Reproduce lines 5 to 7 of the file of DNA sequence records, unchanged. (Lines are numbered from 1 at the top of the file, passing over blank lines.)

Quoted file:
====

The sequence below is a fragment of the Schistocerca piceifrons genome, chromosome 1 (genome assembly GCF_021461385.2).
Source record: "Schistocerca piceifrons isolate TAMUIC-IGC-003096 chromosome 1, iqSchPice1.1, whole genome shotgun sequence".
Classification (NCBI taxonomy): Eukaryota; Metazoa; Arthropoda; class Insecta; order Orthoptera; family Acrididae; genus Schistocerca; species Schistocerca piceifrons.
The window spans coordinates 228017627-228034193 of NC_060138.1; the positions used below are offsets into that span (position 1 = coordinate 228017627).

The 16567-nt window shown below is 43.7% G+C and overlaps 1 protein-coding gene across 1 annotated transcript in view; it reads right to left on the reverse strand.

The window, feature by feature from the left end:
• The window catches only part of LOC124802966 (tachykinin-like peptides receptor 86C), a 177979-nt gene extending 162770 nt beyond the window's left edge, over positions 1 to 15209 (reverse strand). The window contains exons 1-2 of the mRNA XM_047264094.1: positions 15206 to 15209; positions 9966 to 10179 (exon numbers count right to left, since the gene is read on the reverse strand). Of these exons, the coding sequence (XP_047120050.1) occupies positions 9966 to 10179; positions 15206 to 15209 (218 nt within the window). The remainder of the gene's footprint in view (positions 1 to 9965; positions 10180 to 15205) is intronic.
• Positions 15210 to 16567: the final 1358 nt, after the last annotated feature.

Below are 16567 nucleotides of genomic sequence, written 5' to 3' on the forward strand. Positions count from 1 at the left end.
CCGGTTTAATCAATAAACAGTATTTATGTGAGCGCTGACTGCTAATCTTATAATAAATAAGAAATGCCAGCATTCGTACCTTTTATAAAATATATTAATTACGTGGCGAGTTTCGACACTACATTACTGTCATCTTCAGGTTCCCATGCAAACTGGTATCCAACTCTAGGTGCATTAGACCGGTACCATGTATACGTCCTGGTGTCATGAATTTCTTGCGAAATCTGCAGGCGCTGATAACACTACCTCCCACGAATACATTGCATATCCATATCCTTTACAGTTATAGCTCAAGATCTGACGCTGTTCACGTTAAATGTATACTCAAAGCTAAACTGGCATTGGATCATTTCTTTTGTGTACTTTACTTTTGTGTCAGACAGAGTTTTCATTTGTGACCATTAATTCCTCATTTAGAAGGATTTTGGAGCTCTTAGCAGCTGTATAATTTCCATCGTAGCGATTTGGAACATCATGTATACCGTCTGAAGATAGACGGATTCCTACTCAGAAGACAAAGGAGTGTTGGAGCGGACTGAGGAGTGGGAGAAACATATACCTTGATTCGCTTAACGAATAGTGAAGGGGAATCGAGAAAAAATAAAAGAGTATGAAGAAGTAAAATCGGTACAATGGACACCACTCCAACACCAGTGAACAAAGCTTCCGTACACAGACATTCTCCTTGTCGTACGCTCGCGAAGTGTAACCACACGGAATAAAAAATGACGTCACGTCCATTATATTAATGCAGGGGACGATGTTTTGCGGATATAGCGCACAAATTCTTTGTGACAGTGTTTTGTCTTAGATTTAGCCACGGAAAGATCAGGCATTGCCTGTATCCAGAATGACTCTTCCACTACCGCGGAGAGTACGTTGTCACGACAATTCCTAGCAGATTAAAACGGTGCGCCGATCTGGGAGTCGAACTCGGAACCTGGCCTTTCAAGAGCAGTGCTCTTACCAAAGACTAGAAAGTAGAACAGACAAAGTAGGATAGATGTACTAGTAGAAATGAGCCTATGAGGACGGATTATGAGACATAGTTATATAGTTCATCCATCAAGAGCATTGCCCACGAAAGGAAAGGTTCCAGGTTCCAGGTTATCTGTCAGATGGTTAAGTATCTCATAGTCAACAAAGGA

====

The 16567-nt window shown below is 43.7% G+C and overlaps 1 protein-coding gene across 1 annotated transcript in view; it reads right to left on the reverse strand.

The window, feature by feature from the left end:
• The window catches only part of LOC124802966 (tachykinin-like peptides receptor 86C), a 177979-nt gene extending 162770 nt beyond the window's left edge, over positions 1 to 15209 (reverse strand). The window contains exons 1-2 of the mRNA XM_047264094.1: positions 15206 to 15209; positions 9966 to 10179 (exon numbers count right to left, since the gene is read on the reverse strand). Of these exons, the coding sequence (XP_047120050.1) occupies positions 9966 to 10179; positions 15206 to 15209 (218 nt within the window). The remainder of the gene's footprint in view (positions 1 to 9965; positions 10180 to 15205) is intronic.